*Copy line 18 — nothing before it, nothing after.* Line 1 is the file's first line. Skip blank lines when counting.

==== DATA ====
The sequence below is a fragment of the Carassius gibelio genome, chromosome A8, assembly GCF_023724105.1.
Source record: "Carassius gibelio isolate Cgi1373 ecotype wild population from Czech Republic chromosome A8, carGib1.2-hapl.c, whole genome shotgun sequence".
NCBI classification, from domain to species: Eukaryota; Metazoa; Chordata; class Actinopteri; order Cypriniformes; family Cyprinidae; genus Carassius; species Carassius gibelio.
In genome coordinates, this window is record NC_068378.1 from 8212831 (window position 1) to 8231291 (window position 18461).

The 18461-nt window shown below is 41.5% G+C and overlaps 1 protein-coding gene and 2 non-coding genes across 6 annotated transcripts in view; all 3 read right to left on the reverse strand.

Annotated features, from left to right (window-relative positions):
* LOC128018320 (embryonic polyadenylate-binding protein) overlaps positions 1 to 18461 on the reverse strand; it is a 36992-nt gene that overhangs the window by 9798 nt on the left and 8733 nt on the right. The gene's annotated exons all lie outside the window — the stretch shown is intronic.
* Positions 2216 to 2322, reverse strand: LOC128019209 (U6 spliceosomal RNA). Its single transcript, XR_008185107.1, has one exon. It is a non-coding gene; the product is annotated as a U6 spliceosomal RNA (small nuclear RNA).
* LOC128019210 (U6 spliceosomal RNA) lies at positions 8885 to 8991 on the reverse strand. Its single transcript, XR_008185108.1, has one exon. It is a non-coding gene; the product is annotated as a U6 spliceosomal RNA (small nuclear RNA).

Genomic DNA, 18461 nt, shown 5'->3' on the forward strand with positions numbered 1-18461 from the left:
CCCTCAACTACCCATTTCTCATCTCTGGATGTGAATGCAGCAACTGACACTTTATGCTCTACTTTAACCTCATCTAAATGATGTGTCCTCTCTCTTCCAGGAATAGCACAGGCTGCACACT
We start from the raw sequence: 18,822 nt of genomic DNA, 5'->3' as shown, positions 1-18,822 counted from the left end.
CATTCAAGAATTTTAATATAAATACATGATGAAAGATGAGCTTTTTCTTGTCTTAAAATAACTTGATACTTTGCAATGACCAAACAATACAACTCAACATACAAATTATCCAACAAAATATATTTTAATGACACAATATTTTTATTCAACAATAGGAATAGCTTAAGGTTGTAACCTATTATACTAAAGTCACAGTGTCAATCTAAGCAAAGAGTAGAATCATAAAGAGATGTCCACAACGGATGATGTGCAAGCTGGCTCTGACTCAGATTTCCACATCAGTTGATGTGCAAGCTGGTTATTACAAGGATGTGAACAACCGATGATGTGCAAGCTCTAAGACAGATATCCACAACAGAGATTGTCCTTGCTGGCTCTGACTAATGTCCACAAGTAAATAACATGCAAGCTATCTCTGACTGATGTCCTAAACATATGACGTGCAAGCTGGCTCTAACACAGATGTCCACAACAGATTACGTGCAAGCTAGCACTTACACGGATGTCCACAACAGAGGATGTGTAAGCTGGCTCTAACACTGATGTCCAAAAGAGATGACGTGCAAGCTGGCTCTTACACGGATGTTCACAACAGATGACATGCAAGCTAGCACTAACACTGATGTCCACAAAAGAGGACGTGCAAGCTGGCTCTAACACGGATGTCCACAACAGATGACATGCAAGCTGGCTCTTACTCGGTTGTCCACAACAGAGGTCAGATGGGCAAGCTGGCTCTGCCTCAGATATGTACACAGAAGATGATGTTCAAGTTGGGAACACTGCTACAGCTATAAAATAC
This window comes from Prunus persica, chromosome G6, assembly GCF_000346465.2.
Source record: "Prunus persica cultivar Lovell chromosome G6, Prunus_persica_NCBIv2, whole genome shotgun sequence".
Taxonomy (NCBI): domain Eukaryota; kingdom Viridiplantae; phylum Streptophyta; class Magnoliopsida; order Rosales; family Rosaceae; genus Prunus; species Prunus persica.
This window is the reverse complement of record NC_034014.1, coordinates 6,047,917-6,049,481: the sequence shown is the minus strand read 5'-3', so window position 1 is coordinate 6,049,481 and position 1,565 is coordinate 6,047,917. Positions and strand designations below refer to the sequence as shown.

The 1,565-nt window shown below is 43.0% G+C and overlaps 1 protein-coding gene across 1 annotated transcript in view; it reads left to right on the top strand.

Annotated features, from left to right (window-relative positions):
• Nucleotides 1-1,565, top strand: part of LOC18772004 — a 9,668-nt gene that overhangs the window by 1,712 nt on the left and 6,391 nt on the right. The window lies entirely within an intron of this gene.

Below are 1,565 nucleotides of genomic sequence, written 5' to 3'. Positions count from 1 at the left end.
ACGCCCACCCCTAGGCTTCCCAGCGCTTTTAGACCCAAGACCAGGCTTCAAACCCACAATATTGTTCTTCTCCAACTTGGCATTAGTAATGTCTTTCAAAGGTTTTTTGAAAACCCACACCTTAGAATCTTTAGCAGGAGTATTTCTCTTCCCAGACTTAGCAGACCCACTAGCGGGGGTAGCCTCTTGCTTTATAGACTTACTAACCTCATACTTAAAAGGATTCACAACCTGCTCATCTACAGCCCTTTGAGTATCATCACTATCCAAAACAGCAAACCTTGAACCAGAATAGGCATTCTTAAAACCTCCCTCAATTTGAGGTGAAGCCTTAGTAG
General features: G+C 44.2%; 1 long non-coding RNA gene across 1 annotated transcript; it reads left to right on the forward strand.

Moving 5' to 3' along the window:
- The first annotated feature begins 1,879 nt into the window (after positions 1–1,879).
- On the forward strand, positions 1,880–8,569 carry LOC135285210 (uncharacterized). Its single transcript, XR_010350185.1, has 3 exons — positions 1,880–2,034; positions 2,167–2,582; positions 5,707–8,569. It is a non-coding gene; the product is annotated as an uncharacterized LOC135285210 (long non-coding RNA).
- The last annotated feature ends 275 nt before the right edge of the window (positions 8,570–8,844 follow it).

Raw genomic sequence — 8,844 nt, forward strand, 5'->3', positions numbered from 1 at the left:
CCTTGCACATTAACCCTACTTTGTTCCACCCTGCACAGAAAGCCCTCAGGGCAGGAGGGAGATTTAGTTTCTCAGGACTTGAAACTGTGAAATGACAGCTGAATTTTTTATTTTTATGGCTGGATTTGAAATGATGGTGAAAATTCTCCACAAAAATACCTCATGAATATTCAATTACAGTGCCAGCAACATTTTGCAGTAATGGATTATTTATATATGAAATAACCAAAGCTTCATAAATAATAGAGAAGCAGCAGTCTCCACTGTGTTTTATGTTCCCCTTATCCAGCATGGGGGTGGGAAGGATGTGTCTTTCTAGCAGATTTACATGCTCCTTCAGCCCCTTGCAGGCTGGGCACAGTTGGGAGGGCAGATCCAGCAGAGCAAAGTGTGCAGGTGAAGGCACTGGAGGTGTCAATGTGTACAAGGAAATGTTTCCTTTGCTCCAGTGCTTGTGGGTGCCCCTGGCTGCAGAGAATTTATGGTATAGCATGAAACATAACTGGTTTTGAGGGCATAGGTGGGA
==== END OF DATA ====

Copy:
The 1,565-nt window shown below is 43.0% G+C and overlaps 1 protein-coding gene across 1 annotated transcript in view; it reads left to right on the top strand.